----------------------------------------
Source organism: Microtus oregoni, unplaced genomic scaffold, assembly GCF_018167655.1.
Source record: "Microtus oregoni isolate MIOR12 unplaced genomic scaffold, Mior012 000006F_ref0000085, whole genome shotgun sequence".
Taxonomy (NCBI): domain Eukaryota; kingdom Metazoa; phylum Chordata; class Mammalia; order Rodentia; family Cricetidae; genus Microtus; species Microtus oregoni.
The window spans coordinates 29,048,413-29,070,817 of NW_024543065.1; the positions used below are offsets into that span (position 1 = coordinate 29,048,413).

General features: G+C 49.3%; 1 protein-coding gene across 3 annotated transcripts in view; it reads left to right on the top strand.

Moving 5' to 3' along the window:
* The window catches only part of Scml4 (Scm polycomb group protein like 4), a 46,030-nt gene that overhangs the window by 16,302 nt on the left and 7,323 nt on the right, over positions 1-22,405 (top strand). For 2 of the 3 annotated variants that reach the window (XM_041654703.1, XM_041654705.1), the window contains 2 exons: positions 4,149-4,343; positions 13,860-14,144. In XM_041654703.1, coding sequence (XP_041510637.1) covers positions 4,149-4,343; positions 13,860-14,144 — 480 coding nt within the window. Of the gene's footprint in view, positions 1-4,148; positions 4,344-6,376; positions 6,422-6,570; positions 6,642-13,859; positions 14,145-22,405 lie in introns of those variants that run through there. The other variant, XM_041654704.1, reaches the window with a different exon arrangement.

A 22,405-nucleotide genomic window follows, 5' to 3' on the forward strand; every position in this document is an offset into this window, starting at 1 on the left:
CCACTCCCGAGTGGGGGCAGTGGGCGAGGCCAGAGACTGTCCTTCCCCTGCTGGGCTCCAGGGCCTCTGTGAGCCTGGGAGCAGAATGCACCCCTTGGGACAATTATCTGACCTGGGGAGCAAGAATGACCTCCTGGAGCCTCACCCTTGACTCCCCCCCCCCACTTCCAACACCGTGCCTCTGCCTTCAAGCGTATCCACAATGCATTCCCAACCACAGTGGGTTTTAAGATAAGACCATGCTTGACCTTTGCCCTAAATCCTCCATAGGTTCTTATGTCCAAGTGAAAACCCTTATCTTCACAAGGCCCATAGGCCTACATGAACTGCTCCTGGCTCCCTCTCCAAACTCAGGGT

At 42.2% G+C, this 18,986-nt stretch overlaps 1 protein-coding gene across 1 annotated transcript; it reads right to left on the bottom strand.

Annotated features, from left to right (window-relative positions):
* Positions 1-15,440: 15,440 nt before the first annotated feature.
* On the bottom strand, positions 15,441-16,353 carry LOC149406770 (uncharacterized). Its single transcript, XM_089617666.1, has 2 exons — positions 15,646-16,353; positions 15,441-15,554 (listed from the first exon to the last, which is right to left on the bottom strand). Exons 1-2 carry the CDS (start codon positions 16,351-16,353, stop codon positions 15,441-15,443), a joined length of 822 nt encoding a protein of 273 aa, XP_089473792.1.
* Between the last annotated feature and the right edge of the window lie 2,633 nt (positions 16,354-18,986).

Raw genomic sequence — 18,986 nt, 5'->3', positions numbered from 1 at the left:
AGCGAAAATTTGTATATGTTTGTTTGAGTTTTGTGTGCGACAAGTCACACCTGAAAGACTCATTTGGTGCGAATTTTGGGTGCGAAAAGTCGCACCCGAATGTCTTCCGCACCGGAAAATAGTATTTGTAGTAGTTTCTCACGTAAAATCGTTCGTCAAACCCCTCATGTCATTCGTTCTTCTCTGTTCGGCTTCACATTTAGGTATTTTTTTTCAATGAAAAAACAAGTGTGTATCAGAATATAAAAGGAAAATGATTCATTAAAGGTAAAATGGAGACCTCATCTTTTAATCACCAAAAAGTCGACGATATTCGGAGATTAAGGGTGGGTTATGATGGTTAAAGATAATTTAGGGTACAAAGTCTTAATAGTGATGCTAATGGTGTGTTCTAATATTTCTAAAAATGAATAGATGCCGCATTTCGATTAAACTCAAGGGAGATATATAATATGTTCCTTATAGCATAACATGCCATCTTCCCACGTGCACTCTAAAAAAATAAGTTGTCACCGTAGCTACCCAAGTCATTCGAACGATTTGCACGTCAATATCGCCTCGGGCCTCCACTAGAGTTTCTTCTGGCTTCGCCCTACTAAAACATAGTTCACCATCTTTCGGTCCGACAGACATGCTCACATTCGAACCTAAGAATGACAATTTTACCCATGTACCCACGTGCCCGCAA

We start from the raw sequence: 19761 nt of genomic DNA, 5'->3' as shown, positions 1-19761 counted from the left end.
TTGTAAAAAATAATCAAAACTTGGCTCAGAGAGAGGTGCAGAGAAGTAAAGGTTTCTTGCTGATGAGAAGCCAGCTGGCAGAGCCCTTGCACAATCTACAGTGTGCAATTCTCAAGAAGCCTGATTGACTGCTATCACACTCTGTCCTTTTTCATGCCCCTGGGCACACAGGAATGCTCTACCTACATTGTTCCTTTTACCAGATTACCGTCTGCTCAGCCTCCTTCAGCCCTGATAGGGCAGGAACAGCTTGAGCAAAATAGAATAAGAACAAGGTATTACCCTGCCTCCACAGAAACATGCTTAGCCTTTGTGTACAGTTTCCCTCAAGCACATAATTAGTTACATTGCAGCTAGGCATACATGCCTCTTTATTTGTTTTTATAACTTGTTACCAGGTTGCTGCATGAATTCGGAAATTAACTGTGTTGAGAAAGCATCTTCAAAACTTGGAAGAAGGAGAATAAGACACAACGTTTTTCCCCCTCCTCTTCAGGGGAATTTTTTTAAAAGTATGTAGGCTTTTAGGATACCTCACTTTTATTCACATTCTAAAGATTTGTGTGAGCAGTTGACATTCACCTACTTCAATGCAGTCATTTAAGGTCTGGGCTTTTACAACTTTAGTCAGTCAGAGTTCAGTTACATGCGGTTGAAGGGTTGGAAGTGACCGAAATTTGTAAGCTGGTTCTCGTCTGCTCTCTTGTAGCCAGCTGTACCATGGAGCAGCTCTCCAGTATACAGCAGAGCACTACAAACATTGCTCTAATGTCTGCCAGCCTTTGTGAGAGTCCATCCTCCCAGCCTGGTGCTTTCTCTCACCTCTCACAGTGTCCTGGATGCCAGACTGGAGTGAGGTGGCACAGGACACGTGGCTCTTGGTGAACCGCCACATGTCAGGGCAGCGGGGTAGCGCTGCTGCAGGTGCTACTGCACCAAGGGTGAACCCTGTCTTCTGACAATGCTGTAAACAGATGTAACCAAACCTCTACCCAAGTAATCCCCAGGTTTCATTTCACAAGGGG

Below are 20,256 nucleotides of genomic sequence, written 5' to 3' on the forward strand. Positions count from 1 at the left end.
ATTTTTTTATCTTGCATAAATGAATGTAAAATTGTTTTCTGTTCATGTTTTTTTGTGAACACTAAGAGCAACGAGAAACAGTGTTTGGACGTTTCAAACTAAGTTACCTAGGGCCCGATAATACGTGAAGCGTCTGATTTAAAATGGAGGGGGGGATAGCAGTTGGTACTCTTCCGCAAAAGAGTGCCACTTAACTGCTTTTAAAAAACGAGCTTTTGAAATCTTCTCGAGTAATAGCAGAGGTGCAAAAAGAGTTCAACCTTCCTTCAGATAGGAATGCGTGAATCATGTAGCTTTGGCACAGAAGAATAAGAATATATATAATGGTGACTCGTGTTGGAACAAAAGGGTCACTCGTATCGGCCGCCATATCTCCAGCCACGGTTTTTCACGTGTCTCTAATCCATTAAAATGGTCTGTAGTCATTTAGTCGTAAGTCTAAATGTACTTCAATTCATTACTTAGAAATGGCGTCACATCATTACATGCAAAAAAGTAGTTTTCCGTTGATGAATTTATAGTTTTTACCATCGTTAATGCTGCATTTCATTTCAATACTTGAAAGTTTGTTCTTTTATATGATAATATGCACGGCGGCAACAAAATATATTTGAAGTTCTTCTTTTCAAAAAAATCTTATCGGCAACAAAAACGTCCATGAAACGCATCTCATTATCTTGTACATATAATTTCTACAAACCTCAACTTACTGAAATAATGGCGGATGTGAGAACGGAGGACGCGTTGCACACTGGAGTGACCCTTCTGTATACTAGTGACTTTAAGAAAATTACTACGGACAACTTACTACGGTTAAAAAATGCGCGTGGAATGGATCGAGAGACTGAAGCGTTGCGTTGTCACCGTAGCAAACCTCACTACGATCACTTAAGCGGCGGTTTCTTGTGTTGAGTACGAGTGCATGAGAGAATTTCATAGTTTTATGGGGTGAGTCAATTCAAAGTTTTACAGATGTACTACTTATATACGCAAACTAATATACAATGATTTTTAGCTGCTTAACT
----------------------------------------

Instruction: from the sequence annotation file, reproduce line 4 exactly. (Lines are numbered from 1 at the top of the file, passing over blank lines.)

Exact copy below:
The window spans coordinates 29,048,413-29,070,817 of NW_024543065.1; the positions used below are offsets into that span (position 1 = coordinate 29,048,413).